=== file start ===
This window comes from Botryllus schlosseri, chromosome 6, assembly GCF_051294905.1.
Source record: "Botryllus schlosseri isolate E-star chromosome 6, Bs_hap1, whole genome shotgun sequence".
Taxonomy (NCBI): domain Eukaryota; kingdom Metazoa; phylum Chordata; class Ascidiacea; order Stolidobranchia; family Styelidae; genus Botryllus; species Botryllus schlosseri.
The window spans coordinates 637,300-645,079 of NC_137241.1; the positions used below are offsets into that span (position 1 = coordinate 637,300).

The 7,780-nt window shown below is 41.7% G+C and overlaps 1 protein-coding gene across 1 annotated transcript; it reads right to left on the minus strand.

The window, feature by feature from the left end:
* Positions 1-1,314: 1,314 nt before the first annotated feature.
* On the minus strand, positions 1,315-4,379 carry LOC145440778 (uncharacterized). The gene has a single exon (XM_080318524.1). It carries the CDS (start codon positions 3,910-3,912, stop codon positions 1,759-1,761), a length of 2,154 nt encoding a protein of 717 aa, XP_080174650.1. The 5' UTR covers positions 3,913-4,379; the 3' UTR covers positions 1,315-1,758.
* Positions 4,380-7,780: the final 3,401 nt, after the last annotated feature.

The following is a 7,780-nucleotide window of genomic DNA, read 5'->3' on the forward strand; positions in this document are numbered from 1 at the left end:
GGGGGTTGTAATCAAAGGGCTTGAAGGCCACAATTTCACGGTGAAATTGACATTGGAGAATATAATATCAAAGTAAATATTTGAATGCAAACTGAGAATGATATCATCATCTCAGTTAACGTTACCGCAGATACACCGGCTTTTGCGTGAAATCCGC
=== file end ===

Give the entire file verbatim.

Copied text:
This window comes from Botryllus schlosseri, chromosome 6, assembly GCF_051294905.1.
Source record: "Botryllus schlosseri isolate E-star chromosome 6, Bs_hap1, whole genome shotgun sequence".
Taxonomy (NCBI): domain Eukaryota; kingdom Metazoa; phylum Chordata; class Ascidiacea; order Stolidobranchia; family Styelidae; genus Botryllus; species Botryllus schlosseri.
The window spans coordinates 637,300-645,079 of NC_137241.1; the positions used below are offsets into that span (position 1 = coordinate 637,300).

The 7,780-nt window shown below is 41.7% G+C and overlaps 1 protein-coding gene across 1 annotated transcript; it reads right to left on the minus strand.

The window, feature by feature from the left end:
* Positions 1-1,314: 1,314 nt before the first annotated feature.
* On the minus strand, positions 1,315-4,379 carry LOC145440778 (uncharacterized). The gene has a single exon (XM_080318524.1). It carries the CDS (start codon positions 3,910-3,912, stop codon positions 1,759-1,761), a length of 2,154 nt encoding a protein of 717 aa, XP_080174650.1. The 5' UTR covers positions 3,913-4,379; the 3' UTR covers positions 1,315-1,758.
* Positions 4,380-7,780: the final 3,401 nt, after the last annotated feature.

The following is a 7,780-nucleotide window of genomic DNA, read 5'->3' on the forward strand; positions in this document are numbered from 1 at the left end:
GGGGGTTGTAATCAAAGGGCTTGAAGGCCACAATTTCACGGTGAAATTGACATTGGAGAATATAATATCAAAGTAAATATTTGAATGCAAACTGAGAATGATATCATCATCTCAGTTAACGTTACCGCAGATACACCGGCTTTTGCGTGAAATCCGC